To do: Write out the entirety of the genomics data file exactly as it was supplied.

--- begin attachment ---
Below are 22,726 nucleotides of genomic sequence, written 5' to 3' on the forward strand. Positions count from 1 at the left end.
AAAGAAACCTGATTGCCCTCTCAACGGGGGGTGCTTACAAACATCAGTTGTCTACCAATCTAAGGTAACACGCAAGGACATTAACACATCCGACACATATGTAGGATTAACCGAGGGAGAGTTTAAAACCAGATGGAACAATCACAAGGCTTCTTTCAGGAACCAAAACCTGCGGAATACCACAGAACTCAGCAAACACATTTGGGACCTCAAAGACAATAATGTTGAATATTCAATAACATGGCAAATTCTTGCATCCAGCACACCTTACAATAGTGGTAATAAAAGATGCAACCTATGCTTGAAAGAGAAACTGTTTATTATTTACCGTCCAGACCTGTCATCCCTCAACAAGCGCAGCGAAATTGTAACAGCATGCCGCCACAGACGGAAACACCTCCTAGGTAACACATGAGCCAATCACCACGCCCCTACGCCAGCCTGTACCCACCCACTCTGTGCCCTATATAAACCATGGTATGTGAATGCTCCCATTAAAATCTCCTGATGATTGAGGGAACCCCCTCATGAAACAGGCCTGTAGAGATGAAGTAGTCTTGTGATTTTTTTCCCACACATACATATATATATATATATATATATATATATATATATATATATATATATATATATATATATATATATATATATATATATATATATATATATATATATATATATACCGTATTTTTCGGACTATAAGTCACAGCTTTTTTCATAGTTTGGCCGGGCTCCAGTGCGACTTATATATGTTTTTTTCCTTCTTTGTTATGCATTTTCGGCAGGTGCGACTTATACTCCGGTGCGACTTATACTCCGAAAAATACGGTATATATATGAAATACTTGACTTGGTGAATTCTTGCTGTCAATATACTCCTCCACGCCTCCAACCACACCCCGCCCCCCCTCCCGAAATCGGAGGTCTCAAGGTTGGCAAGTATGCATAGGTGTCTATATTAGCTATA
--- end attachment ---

Below are 22,726 nucleotides of genomic sequence, written 5' to 3' on the forward strand. Positions count from 1 at the left end.
AAAGAAACCTGATTGCCCTCTCAACGGGGGGTGCTTACAAACATCAGTTGTCTACCAATCTAAGGTAACACGCAAGGACATTAACACATCCGACACATATGTAGGATTAACCGAGGGAGAGTTTAAAACCAGATGGAACAATCACAAGGCTTCTTTCAGGAACCAAAACCTGCGGAATACCACAGAACTCAGCAAACACATTTGGGACCTCAAAGACAATAATGTTGAATATTCAATAACATGGCAAATTCTTGCATCCAGCACACCTTACAATAGTGGTAATAAAAGATGCAACCTATGCTTGAAAGAGAAACTGTTTATTATTTACCGTCCAGACCTGTCATCCCTCAACAAGCGCAGCGAAATTGTAACAGCATGCCGCCACAGACGGAAACACCTCCTAGGTAACACATGAGCCAATCACCACGCCCCTACGCCAGCCTGTACCCACCCACTCTGTGCCCTATATAAACCATGGTATGTGAATGCTCCCATTAAAATCTCCTGATGATTGAGGGAACCCCCTCATGAAACAGGCCTGTAGAGATGAAGTAGTCTTGTGATTTTTTTCCCACACATACATATATATATATATATATATATATATATATATATATATATATATATATATATATATATATATATATATATATATATATATATATATATATATATATATATACCGTATTTTTCGGACTATAAGTCACAGCTTTTTTCATAGTTTGGCCGGGCTCCAGTGCGACTTATATATGTTTTTTTCCTTCTTTGTTATGCATTTTCGGCAGGTGCGACTTATACTCCGGTGCGACTTATACTCCGAAAAATACGGTATATATATGAAATACTTGACTTGGTGAATTCTTGCTGTCAATATACTCCTCCACGCCTCCAACCACACCCCGCCCCCCCTCCCGAAATCGGAGGTCTCAAGGTTGGCAAGTATGCATAGGTGTCTATATTAGCTATA